When I was a kid I had never imagined many things that would happen to me later in life. Or rather I would do some activities ever. And do them with addiction. Although the list is long, two things that stand out are smoking & running. I was a “seedha bachcha”(simple & shy) and smoking couldn’t have ever happened to me. In fact, I used the word “saala” in its full glory only when studying at a boarding school in Varanasi at 14 and that too out of happiness.
I had seen a guy smoking in my school in Class 7(age 12) and was “shocked”. And rightly so. But the degree of the shock had convinced me that I would never smoke in my life. But I did. I didn’t start smoking during phases when others pick up smoking, as in college etc. I started it after getting into the corporate life. The first tech lead(immediate boss) that I interacted with was a smoker. And a pretty consistent and disciplined one. We used to spend time during work breaks when he used to smoke and I used to have tea alongside. The way he used to smoke had an air of comfort and luxury: chin held up, eyes lit up, a wry smile and some imitation of a Bollywood actor. I was around 26 that time and used to take pride in the fact that I hang out with a smoker, but don’t smoke. Talk about pride in self-control. That continued for some time till I joined another company. Still a virgin(smoker) and enjoying it.
Here, I got lonely. There was a team full of people around me but I couldn’t connect with them. May be I was out of sync, may be they were. And then I started going for lunch alone. And the post-lunch walk close to the smoking zone. Smoking zones have a very different feel. Everyone is friendly in an “undercover” way. I felt a bit attached to the people in the smoking zone. More than my team members. 3 months and still a non-smoker. But to make matters worse, a couple of my roommates started smoking.
And one fine day I thought let me try it, just once. I kept trying it for another 5 years, upto 7-8 a day. I had observed that I used to smoke lesser during phases when there were no smokers around. And vice versa. Clearly I used to feel “justified” when there were others smoking with abandon around me. The “social” play had made me a smoker.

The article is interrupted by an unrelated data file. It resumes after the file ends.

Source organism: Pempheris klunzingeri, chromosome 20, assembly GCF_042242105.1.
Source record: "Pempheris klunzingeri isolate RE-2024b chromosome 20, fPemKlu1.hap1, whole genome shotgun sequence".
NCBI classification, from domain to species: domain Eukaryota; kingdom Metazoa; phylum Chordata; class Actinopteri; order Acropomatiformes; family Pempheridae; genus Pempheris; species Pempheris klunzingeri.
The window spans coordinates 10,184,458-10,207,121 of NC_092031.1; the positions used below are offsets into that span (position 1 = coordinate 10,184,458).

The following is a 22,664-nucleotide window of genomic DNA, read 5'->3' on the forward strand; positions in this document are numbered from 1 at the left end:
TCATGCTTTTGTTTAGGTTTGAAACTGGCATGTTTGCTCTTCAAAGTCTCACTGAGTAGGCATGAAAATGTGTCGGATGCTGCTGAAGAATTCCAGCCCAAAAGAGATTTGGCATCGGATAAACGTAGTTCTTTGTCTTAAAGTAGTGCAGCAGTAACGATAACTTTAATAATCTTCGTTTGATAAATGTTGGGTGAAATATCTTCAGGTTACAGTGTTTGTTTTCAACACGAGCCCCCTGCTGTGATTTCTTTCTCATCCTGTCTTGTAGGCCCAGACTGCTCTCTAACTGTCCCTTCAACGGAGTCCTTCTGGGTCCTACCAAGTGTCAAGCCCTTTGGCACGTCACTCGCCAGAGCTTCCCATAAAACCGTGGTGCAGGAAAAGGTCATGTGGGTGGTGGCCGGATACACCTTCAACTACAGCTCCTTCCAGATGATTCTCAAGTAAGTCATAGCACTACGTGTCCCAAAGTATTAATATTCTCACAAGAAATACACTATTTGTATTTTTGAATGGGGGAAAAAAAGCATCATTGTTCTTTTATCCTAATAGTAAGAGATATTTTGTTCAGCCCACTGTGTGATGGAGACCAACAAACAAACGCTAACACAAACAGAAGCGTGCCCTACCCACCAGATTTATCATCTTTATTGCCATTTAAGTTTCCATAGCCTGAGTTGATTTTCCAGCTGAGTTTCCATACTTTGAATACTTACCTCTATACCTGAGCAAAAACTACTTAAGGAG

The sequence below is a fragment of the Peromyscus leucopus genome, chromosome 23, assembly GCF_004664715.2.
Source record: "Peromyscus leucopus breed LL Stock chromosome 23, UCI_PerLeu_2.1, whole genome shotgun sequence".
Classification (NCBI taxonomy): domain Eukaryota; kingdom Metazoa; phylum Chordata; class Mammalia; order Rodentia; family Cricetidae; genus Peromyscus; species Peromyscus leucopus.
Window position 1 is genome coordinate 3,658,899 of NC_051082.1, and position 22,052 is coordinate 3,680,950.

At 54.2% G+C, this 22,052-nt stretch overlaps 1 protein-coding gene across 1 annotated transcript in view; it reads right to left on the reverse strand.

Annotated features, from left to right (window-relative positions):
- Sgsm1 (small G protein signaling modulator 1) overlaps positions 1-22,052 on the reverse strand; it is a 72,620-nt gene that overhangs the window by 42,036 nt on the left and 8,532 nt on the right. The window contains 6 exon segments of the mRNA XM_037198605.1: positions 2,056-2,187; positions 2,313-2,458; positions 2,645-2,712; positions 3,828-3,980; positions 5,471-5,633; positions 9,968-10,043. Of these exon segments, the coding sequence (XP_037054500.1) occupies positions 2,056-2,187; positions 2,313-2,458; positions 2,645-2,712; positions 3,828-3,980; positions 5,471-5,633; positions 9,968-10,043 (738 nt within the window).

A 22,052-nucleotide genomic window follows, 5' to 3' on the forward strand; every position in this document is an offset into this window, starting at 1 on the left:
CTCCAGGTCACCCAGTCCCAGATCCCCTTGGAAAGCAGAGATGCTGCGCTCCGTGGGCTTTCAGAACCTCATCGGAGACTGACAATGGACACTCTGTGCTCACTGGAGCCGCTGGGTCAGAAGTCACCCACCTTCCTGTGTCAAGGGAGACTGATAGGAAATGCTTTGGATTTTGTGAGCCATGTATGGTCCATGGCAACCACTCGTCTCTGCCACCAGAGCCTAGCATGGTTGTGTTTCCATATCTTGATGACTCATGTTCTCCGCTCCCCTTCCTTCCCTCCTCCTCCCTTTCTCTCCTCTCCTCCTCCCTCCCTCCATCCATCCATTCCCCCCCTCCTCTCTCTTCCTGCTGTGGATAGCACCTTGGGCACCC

Little did I know that time that this very “social” element would make me run marathons. Running Marathons? Are you crazy? I would have said that to someone suggesting me that one day I would attempt them. All I knew about the “marathon” was that it is equivalent to 42.2km. Apologies to those who got hurt at the approximation from 42.195, my General Knowledge book had 42.2 mentioned.
I remember switching channels when some famous marathon event used to be telecasted. I remember having even watched golf, but never long distance running on TV.
Jogging was something that I picked up to lose weight. I would jog 6-8 rounds of a 400m track without timing the whole thing and feel proud about it. On days when I used to be upbeat, I would jog 10 rounds. Those days, I used to feel on top of the world after the jog. Jogging was good initially, but due to the lack of a “social network” around it, consistency suffered.
Then I got assigned to a project in Liverpool, UK for 6 months. The cold climate and the absolute lack of population in Liverpool (& my laziness) made sure that I put on some weight and didn’t exercise/jog those 6 months. And I smoked sufficiently to keep myself in guilt.
Then towards the end of those 6 months I got a mail forwarded by some nice soul of the Bangalore Ultra event to be held in Nov 2007. The distance categories were 26k, 52k, 78k & 104k. Since there was no option lesser than 26k & since by then I was feeling terrible about myself, I registered for it. The longest distance I had “run” prior to that was the full-of-pride 4k(10 X 400m). One more thing that I feel motivated me that time to signup for 26k was the fact that there was a race distance of 104k. Again the power of “social”. I thought if someone could have the courage to signup for 104k, the least I can do is 26k. I came to Bangalore all charged up about my first ” 26km marathon” signup, telling my friends about it. Some of them demotivated me badly. The power of social yet again, although in a different flavor. I guess that motivated me even more.
Fast forwarding to the event, I saw such energy from people of all ages and even nationalities at the Bangalore Ultra, that I somehow finished the run. Had a terrible time after the run though with cramps and all other bad things you can get. But the feeling of finishing an activity with so many people “struggling” with you was phenomenal. Perhaps I call it struggling because the last 6km of those 26kms were the toughest I have ever run. I remember celebrating that run immediately with a smoke. It felt very awkward though with stares from fellow runners so powerful, that could put out cigarettes.
There on, with an year of initially inconsistent running and regular visits to Cubbon park, the runners paradise, I transformed from a smoker to a runner. Thanks to everyone who used to run and still runs at Cubbon park, looking at your discipline, your love for the sport and health, I got addicted to a sport I had never imagined I would ever indulge in.